New findings reveal some significant challenges coming to bear on those lawyers who must straddle both the strategic needs of their organization and the ethical demands inherent to the legal profession.
The 122-page Mapping the Moral Compass study provides a rich picture of ethical issues faced by in-house lawyers. A quarter of respondents were in-house lawyers working in the public sector, seven percent from non-profit organizations, and the largest portion of study’s sample were in-house lawyers working in business. Researchers grouped the lawyers into three categories: Champions, Coasters, Capitulators, and the Comfortably Numb.
“Champions” were more likely to work in teams with higher ethical and societal orientations than the other groups, personally exhibited a stronger individual ethical orientation, and had a stronger independence orientation than the Capitulators and the Comfortably Numb. This suggests that in-house lawyers who were more independent from their organization would be more likely to behave ethically. In comparison with the Comfortably Numb, Champions had a more negative relationship with the business.
The “Comfortably Numb” was the smallest group. These lawyers were the most morally disengaged and unattentive. Capitulators experienced the second highest levels of ethical pressure and had significantly higher levels of moral disengagement. They saw moral challenges and thought about moral challenges, but generally disengaged in response. The largest number of lawyers fell into the “Coasters” category: moderately low levels of recognition and reflection on moral or ethical issues.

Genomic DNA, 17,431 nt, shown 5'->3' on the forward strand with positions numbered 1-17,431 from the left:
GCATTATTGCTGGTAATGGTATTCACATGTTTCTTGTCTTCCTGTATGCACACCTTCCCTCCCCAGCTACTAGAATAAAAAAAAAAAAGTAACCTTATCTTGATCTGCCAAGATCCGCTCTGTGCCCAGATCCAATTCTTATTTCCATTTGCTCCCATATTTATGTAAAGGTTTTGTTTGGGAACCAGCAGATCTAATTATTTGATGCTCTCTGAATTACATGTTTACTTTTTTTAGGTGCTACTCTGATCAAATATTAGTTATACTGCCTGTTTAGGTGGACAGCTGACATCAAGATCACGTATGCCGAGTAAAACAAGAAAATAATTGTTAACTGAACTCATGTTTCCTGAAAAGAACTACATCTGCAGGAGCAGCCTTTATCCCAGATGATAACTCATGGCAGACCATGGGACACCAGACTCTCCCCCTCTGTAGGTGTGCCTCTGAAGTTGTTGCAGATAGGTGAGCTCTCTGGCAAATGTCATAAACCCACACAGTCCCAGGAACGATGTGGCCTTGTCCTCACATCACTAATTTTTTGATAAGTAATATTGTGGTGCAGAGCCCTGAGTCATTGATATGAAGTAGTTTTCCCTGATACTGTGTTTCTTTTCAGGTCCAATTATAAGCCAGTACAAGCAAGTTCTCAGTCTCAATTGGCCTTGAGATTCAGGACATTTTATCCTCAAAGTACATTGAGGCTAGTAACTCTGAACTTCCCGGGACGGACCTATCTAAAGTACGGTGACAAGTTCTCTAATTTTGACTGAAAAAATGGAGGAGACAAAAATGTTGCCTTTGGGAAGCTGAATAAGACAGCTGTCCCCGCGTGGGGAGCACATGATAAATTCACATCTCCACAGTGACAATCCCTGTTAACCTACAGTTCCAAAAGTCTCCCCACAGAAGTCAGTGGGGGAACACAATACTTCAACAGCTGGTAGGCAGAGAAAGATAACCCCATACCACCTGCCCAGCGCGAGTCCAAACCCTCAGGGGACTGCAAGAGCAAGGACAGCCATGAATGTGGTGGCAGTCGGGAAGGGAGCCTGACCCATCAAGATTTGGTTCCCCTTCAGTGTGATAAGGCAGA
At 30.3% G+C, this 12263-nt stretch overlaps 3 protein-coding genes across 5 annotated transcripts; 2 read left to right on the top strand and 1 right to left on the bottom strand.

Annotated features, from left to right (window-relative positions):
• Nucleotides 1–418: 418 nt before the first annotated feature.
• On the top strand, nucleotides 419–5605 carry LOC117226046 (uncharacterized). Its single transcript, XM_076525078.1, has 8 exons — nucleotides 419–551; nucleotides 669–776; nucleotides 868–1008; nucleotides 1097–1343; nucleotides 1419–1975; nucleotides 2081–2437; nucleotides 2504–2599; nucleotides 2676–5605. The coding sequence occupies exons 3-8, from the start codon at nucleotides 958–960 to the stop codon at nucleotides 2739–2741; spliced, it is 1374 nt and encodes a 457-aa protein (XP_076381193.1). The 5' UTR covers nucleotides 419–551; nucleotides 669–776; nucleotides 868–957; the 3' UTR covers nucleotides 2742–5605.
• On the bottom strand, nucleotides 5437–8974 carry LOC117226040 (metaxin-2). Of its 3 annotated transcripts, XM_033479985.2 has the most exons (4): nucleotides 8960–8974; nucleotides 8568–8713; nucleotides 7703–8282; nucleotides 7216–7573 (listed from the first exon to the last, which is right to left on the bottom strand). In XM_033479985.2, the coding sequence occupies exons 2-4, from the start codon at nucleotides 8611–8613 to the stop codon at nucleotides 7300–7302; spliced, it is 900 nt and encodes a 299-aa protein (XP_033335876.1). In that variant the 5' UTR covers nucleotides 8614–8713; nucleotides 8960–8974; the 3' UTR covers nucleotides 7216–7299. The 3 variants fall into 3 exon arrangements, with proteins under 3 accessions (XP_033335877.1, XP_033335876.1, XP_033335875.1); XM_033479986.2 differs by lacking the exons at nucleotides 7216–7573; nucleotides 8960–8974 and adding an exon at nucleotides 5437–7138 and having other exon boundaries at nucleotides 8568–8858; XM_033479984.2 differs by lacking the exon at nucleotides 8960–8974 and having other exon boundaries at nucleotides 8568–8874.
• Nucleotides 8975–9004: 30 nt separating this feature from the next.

Almost half of the in-house attorneys surveyed agreed that actions were sometimes taken against their advice on legally important matters. Despite, or perhaps because of this, a substantial 65 percent of lawyers said that achieving what their organization wants has to be their main priority.
Nine percent of respondents indicated saying “no” was to be avoided at all costs, even when there is “no legally acceptable alternative to suggest.” The study did not, however, suggest that all in-house lawyers are becoming “yes” men and women. Additional research cited in the study shows that many lawyers have shifted to framing advice in “yes, but” language because it is more effective than simply saying “no” flat out.
Most respondents characterized their relationship with their employers as “supportive.” However, a comparable portion of respondents reported being criticized for “inhibiting or slowing business decisions.” Surprisingly, ethical pressure was highest in public sector organizations.
Between ten and fifteen percent of lawyers reported elevated ethical pressure and were regularly or very frequently asked by their employers to provide legal advice on issues that made them uncomfortable. Overall, thirty to forty percent experienced some level of ethical pressure at work.
At root, what this study definitely makes clear is that in-house attorneys across all types of employers face some ethical challenges that external counsel may not, given that the former are employed by the entities they advise. For in-house counsel, both lawyers and their employers need to be mindful of these potential pitfalls to ensure that an attorney’s ethics aren’t inadvertently compromised.